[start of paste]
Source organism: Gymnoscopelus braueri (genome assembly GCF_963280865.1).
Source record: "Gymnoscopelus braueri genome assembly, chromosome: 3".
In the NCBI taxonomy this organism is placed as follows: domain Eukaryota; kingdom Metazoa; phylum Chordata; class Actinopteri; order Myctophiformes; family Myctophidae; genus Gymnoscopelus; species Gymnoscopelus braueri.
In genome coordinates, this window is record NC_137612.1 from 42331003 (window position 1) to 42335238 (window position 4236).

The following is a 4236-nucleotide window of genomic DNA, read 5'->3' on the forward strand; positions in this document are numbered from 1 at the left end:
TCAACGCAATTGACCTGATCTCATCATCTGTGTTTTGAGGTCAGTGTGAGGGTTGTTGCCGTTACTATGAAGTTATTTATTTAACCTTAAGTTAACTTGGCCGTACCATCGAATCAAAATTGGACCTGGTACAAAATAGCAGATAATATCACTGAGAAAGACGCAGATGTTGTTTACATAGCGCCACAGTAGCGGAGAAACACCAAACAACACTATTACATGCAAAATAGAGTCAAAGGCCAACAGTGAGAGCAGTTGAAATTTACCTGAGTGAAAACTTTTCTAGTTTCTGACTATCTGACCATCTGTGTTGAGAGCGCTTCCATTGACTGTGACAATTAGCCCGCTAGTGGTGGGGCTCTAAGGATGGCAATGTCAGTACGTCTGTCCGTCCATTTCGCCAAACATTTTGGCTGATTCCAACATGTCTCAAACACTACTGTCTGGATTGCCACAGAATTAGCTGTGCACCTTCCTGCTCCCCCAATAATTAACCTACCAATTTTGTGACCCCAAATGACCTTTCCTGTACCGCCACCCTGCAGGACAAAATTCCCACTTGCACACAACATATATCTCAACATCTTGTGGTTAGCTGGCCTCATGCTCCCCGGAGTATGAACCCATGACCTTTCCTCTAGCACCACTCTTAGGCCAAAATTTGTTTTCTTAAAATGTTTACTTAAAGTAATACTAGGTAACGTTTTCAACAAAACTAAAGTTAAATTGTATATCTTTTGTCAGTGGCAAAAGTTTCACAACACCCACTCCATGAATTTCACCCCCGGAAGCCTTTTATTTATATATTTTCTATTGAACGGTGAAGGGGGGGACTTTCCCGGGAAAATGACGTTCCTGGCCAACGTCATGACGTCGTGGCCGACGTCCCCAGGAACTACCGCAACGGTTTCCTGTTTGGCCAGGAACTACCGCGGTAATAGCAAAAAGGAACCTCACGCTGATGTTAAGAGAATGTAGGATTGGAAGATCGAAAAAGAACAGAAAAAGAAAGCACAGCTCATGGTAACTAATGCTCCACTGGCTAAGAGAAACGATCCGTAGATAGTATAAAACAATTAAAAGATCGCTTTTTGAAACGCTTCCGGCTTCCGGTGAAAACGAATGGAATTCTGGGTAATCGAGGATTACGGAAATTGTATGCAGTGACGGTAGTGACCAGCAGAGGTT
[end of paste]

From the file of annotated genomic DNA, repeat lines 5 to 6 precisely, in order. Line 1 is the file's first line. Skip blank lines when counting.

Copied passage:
The following is a 4236-nucleotide window of genomic DNA, read 5'->3' on the forward strand; positions in this document are numbered from 1 at the left end:
TCAACGCAATTGACCTGATCTCATCATCTGTGTTTTGAGGTCAGTGTGAGGGTTGTTGCCGTTACTATGAAGTTATTTATTTAACCTTAAGTTAACTTGGCCGTACCATCGAATCAAAATTGGACCTGGTACAAAATAGCAGATAATATCACTGAGAAAGACGCAGATGTTGTTTACATAGCGCCACAGTAGCGGAGAAACACCAAACAACACTATTACATGCAAAATAGAGTCAAAGGCCAACAGTGAGAGCAGTTGAAATTTACCTGAGTGAAAACTTTTCTAGTTTCTGACTATCTGACCATCTGTGTTGAGAGCGCTTCCATTGACTGTGACAATTAGCCCGCTAGTGGTGGGGCTCTAAGGATGGCAATGTCAGTACGTCTGTCCGTCCATTTCGCCAAACATTTTGGCTGATTCCAACATGTCTCAAACACTACTGTCTGGATTGCCACAGAATTAGCTGTGCACCTTCCTGCTCCCCCAATAATTAACCTACCAATTTTGTGACCCCAAATGACCTTTCCTGTACCGCCACCCTGCAGGACAAAATTCCCACTTGCACACAACATATATCTCAACATCTTGTGGTTAGCTGGCCTCATGCTCCCCGGAGTATGAACCCATGACCTTTCCTCTAGCACCACTCTTAGGCCAAAATTTGTTTTCTTAAAATGTTTACTTAAAGTAATACTAGGTAACGTTTTCAACAAAACTAAAGTTAAATTGTATATCTTTTGTCAGTGGCAAAAGTTTCACAACACCCACTCCATGAATTTCACCCCCGGAAGCCTTTTATTTATATATTTTCTATTGAACGGTGAAGGGGGGGACTTTCCCGGGAAAATGACGTTCCTGGCCAACGTCATGACGTCGTGGCCGACGTCCCCAGGAACTACCGCAACGGTTTCCTGTTTGGCCAGGAACTACCGCGGTAATAGCAAAAAGGAACCTCACGCTGATGTTAAGAGAATGTAGGATTGGAAGATCGAAAAAGAACAGAAAAAGAAAGCACAGCTCATGGTAACTAATGCTCCACTGGCTAAGAGAAACGATCCGTAGATAGTATAAAACAATTAAAAGATCGCTTTTTGAAACGCTTCCGGCTTCCGGTGAAAACGAATGGAATTCTGGGTAATCGAGGATTACGGAAATTGTATGCAGTGACGGTAGTGACCAGCAGAGGTT